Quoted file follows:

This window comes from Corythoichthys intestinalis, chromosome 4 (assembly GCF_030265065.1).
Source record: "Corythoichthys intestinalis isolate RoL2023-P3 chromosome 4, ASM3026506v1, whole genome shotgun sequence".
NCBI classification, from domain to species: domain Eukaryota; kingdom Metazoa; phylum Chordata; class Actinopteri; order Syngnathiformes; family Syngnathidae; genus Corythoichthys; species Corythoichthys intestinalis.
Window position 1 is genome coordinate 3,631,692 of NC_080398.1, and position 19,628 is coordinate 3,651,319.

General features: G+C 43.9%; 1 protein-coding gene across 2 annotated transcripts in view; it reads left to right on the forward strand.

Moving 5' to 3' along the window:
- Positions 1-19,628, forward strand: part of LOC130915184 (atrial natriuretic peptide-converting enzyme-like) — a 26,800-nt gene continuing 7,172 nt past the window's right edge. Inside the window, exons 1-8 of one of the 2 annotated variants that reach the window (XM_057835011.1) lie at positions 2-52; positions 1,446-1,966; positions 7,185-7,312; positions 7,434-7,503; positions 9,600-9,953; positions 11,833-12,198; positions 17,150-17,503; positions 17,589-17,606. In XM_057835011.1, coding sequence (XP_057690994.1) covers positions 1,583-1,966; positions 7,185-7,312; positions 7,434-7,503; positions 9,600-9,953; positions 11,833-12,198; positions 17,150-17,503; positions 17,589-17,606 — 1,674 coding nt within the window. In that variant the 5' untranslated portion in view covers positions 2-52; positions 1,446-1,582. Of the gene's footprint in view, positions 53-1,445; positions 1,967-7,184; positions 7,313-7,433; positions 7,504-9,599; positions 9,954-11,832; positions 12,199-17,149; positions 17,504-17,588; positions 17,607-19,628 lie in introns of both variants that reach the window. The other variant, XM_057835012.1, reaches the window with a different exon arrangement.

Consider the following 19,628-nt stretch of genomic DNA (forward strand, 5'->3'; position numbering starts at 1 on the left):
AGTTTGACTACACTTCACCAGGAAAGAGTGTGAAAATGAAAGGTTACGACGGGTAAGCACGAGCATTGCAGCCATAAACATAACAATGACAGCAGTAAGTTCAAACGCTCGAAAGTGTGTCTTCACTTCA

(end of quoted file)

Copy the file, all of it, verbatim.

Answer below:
This window comes from Corythoichthys intestinalis, chromosome 4 (assembly GCF_030265065.1).
Source record: "Corythoichthys intestinalis isolate RoL2023-P3 chromosome 4, ASM3026506v1, whole genome shotgun sequence".
NCBI classification, from domain to species: domain Eukaryota; kingdom Metazoa; phylum Chordata; class Actinopteri; order Syngnathiformes; family Syngnathidae; genus Corythoichthys; species Corythoichthys intestinalis.
Window position 1 is genome coordinate 3,631,692 of NC_080398.1, and position 19,628 is coordinate 3,651,319.

General features: G+C 43.9%; 1 protein-coding gene across 2 annotated transcripts in view; it reads left to right on the forward strand.

Moving 5' to 3' along the window:
- Positions 1-19,628, forward strand: part of LOC130915184 (atrial natriuretic peptide-converting enzyme-like) — a 26,800-nt gene continuing 7,172 nt past the window's right edge. Inside the window, exons 1-8 of one of the 2 annotated variants that reach the window (XM_057835011.1) lie at positions 2-52; positions 1,446-1,966; positions 7,185-7,312; positions 7,434-7,503; positions 9,600-9,953; positions 11,833-12,198; positions 17,150-17,503; positions 17,589-17,606. In XM_057835011.1, coding sequence (XP_057690994.1) covers positions 1,583-1,966; positions 7,185-7,312; positions 7,434-7,503; positions 9,600-9,953; positions 11,833-12,198; positions 17,150-17,503; positions 17,589-17,606 — 1,674 coding nt within the window. In that variant the 5' untranslated portion in view covers positions 2-52; positions 1,446-1,582. Of the gene's footprint in view, positions 53-1,445; positions 1,967-7,184; positions 7,313-7,433; positions 7,504-9,599; positions 9,954-11,832; positions 12,199-17,149; positions 17,504-17,588; positions 17,607-19,628 lie in introns of both variants that reach the window. The other variant, XM_057835012.1, reaches the window with a different exon arrangement.

Consider the following 19,628-nt stretch of genomic DNA (forward strand, 5'->3'; position numbering starts at 1 on the left):
AGTTTGACTACACTTCACCAGGAAAGAGTGTGAAAATGAAAGGTTACGACGGGTAAGCACGAGCATTGCAGCCATAAACATAACAATGACAGCAGTAAGTTCAAACGCTCGAAAGTGTGTCTTCACTTCA